Carlos, a small -scale gold miner
Carlos is a 28 year old mine operator. Every day he wakes up very early in the morning and reaches one of the many gold mines of his province. Carlos works with a group of 4 men: they spend hours, even days before finding gold. Carlos isn’t entitled to receive any form of social protection and his job is extremely dangerous, but he says he has to do it because he needs money to take care of his little brother. This activity also has severe consequences for the environment: most of the illegal operators use hazardous chemicals such as mercury causing water pollution, deforestation, wildfires and soil degradation. Carlos spends a lot of time underground, without natural light or ventilation and with little or no protection at all, with a high probability of contracting skin infection or other diseases – like cancer.
Carlos knows that the government issues licences to operate as legal gold miner: through formalization, he could work in better conditions, but he would be forced to work only in selected areas. The problem is that in his province, designated areas for gold mining are few, and some have very low level of gold: this is why Carlos prefers working informally.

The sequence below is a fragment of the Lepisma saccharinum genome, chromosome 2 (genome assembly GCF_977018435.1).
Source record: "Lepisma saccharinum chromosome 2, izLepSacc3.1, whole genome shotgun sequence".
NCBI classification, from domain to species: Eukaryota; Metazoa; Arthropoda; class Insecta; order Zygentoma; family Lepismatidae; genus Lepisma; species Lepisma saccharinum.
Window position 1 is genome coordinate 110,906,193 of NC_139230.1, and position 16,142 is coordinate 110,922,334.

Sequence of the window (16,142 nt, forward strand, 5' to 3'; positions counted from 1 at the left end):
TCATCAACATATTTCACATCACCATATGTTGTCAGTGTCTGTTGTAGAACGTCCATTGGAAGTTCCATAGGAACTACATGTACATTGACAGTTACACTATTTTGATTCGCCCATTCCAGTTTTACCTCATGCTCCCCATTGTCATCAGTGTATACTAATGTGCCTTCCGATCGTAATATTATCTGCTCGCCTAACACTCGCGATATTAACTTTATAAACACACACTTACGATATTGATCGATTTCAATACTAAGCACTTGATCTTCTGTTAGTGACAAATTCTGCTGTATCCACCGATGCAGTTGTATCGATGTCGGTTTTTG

In his country, informal gold mining is the second largest sector in terms of employment after agriculture, and profits are higher, which makes it a very desirable option. The presence of significant mineral reserves has the potential to generate substantial wealth and prosperity for the population, provided that the leadership exists to implement an industrial strategy that mobilizes the country’s extractive resource development in a manner that achieves a prosperous outcome for people like Carlos.